Introspective artist Blake is buckling under the weight of fame, professional obligations and a mounting feeling of isolation. Dwarfed by towering trees, Blake slowly makes his way through dense woods. He scrambles down an embankment to a fresh spring and undresses for a short swim. The next morning he returns to his house, an elegant, if neglected, stone mansion. Many people are looking for Blake—his friends, his managers and record label, even a private detective—but he does not want to be found. In the haze of his final hours, Blake will spend most his time by himself. He avoids the people who are living in his house, who approach him only when they want something, be it money or help with a song. He hides from one concerned friend and turns away another. He visits politely with a stranger from the Yellow Pages sales department, and he ducks into an underground rock club. He wanders through the woods and he plays a new song… –IMDb
A director who is capable of crafting both deeply unconventional independent films and mainstream crowd-pleasers, Gus Van Sant has managed to carve an enviable niche for himself in Hollywood. Since debuting in 1985 with Mala Noche, Van Sant has become one of the premiere bards of dysfunction, populating his films with a parade of hustlers, junkies, psychopathic weather girls, homicidal teens, and troubled geniuses.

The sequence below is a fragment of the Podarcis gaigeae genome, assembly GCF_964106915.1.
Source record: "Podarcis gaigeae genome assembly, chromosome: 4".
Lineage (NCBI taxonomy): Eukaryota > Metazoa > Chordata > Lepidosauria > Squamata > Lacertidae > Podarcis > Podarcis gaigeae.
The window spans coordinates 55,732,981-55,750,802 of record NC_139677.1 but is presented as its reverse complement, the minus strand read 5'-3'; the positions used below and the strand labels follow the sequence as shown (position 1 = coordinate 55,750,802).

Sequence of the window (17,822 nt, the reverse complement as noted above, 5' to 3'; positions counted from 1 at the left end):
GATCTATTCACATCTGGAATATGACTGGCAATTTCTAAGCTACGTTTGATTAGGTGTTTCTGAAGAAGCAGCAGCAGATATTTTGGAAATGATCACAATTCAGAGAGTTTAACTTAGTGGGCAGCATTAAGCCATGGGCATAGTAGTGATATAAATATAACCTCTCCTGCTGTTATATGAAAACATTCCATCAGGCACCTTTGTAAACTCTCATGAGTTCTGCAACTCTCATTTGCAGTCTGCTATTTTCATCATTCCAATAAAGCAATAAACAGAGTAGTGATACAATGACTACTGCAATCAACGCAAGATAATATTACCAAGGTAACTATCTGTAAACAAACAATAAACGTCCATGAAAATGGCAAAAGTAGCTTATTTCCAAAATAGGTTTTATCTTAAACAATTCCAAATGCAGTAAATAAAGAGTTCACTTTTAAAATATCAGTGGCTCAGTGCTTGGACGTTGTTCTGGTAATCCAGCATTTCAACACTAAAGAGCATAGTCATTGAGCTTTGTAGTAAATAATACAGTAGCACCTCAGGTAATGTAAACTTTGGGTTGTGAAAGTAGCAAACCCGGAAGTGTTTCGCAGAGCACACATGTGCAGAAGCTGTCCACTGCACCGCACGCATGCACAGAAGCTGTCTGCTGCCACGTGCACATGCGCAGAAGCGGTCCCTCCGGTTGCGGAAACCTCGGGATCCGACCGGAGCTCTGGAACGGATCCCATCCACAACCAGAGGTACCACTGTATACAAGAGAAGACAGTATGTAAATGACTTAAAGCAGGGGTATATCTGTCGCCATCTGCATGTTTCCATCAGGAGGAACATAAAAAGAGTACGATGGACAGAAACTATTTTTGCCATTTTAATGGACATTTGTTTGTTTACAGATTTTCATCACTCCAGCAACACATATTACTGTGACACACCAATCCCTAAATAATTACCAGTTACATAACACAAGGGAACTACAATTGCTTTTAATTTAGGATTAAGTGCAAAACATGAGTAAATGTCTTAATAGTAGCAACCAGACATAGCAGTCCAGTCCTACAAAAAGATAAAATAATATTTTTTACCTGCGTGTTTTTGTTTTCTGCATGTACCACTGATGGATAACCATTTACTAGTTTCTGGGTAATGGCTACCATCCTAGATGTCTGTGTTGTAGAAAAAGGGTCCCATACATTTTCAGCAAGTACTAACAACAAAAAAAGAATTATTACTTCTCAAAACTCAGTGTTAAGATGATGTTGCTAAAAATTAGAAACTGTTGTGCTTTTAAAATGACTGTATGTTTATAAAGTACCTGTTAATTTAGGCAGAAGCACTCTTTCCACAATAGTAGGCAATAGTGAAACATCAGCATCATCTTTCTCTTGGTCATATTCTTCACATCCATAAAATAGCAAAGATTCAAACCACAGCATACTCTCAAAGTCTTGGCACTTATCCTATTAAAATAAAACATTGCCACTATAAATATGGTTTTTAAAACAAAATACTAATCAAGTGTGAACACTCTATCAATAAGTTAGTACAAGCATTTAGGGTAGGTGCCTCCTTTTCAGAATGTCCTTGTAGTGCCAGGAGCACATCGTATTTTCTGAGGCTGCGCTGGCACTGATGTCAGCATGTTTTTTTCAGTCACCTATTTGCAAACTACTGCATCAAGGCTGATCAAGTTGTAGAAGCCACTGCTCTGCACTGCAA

The son of a traveling salesman, Van Sant was born in Louisville, KY, on July 24, 1952. One constant in the director’s early years was his interest in painting and Super-8 filmmaking. Van Sant’s artistic leanings took him to the Rhode Island School of Design in 1970, where introduction to Avant-Garde cinema quickly inspired him to change his major from painting to cinema. After mobving to LA, Van Sant became fascinated by the existence of the marginalized section of L.A.‘s population, especially in context with the more ordinary prosperous world that surrounded them… read more
This film is definitely more about context and less about dialogue, which may be why the film appears to go "slowly" -- the story is muddled, but not out of reach for the viewer. There absolutely is meaning hidden underneath the facade of long shots, mumbling as talking, unusual sound design, and lack of consistent dialogue. Give it more than one viewing ... it will begin to make sense.
A look at the work of cinematographer Harris Savides.
Ok, i can say that Pitt again is outstanding, but in general, what was the film purpose, what was deeper meaning. Maybe it’s just me that didn’t get the film, but besides the scene where Blake is playing… read review
Con esa especie de poder visual que se suele desprender del reciente cine de Gus Van Sant, “Last Days” se transforma en una pelicula única, que se aleja de esa idea que se podria haber tenido acerca… read review